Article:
• Not all registry cleaners are created equal. There are a number of them available but they do not all work entirely the same way. Each vendor uses different criteria as to what constitutes a "bad entry". One cleaner may find entries on your system that will not cause problems when removed, another may not find the same entries, and still another may want to remove entries required for a program to work.

• Not all registry cleaners create a backup of the registry before making changes. If the changes prevent the system from booting up, then there is no backup available to restore it in order to regain functionality. A backup of the registry is essential BEFORE making any changes to the registry.

• Improperly removing registry entries can hamper malware disinfection and make the removal process more difficult if your computer becomes infected. For example, removing malware related registry entries before the infection is properly identified can contribute to system instability and even make the malware undetectable to removal tools.

• The usefulness of cleaning the registry is highly overrated and can be dangerous. In most cases, using a cleaner to remove obsolete, invalid, and erroneous entries does not affect system performance but it can result in "unpredictable results".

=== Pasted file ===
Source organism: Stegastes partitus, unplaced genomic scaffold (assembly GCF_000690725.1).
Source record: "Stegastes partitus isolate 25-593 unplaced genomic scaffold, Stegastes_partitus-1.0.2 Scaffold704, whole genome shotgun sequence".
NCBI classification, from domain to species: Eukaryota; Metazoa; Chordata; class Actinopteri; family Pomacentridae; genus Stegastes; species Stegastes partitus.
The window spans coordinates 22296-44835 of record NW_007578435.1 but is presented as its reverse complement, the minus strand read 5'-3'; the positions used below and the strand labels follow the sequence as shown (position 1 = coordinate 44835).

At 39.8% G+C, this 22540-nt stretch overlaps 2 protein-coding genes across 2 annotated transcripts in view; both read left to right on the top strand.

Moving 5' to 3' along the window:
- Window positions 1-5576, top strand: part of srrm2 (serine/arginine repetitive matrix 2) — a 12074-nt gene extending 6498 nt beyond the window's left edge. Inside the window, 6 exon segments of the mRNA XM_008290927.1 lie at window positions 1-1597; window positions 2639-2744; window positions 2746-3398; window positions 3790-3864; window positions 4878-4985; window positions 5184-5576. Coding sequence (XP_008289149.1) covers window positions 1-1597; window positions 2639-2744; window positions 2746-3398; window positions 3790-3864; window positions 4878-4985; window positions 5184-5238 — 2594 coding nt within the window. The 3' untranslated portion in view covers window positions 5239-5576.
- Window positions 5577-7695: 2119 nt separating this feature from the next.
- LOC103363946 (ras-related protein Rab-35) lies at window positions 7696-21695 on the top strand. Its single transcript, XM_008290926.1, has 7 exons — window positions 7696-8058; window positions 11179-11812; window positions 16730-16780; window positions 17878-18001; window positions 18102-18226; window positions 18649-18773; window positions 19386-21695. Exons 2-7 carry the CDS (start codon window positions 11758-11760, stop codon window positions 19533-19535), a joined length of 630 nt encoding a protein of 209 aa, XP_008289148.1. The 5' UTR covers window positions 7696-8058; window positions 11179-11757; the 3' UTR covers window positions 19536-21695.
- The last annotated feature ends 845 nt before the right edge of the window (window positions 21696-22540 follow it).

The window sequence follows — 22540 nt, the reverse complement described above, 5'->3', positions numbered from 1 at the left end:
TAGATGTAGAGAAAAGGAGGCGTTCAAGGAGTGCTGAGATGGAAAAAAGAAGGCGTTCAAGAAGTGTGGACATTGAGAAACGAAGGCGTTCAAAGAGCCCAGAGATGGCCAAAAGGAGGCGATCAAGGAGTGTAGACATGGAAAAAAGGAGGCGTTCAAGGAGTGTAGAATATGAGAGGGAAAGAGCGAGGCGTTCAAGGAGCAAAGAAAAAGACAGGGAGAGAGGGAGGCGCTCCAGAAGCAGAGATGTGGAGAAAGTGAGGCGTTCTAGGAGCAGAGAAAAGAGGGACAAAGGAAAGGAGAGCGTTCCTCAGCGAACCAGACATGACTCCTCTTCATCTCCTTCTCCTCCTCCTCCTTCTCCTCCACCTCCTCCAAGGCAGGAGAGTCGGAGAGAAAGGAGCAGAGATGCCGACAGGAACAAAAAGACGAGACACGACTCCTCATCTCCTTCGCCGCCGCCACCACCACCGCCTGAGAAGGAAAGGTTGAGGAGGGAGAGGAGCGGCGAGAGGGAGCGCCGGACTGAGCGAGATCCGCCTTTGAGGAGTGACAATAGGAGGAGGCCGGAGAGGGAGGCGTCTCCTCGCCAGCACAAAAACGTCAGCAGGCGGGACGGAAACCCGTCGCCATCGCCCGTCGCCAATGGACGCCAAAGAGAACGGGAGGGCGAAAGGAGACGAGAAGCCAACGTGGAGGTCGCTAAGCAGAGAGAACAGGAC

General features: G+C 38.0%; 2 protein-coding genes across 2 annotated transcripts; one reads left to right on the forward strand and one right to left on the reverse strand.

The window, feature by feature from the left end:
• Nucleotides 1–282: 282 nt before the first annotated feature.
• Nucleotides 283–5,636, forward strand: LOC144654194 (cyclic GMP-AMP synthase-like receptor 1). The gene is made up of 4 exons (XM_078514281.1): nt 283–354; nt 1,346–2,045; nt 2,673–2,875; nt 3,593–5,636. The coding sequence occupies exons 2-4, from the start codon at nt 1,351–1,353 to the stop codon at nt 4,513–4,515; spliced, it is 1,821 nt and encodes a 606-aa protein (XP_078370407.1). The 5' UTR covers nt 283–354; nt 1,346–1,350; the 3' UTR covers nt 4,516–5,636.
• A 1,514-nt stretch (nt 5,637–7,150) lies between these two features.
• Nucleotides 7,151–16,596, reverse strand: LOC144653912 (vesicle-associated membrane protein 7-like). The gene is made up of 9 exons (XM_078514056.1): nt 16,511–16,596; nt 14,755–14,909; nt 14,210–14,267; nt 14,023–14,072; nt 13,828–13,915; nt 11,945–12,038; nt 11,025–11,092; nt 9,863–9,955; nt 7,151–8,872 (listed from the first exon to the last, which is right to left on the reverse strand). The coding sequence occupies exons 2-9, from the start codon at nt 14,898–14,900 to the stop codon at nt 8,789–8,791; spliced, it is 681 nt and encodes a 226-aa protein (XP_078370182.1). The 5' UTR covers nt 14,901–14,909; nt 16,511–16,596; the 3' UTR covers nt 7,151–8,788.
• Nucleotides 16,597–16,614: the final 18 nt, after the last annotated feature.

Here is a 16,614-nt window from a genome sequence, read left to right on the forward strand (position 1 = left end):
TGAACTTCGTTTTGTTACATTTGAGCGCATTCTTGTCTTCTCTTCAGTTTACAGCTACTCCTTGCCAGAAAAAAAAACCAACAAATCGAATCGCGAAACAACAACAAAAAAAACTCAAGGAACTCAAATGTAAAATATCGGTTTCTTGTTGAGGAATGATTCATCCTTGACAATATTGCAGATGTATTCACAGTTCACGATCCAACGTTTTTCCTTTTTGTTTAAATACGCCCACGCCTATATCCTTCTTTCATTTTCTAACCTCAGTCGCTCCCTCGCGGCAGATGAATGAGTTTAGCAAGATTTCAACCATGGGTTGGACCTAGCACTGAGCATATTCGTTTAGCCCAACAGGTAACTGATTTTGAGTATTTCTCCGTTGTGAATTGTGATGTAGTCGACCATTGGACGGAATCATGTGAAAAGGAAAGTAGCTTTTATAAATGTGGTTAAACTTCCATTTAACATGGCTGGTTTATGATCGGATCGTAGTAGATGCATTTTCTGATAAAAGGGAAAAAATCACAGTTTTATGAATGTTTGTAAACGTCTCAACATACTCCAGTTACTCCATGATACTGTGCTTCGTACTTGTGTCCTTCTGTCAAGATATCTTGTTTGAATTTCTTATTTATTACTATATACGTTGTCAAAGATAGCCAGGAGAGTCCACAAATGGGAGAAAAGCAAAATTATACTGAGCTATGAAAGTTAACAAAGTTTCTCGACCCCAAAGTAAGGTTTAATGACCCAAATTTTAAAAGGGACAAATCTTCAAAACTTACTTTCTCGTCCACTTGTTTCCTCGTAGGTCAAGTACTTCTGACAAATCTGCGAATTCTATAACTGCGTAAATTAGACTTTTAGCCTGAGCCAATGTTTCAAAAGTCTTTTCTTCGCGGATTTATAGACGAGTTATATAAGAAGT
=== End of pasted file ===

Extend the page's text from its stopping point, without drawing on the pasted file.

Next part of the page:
Unless you have a particular problem that requires a registry edit to correct it, I would suggest you leave the registry alone. Using registry cleaning tools unnecessarily or incorrectly could lead to disastrous effects on your operating system such as preventing it from ever starting again. For routine use, the benefits to your computer are negligible while the potential risks are great.--------------------


Your errors in the reg cleaners pointing to missing .dll files does not mean you are missing those .dll files, it just means in a lot of cases, the registry program does not see the link associated with the program, to the .dll file, in some cases a registry cleaner will delete the .dll file in order to resolve the problem.

You may use a registry cleaner to see what possible errors it finds, but I would NOT recommend allowing it to FIX the problem, instead look in your Windows/system32/drivers/ folder to see if the .dll is there, if it is missing then you will need to locate the .dll file and add it to that directory.
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#3 ExitiumMachina

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Posted 12 April 2010 - 01:02 AM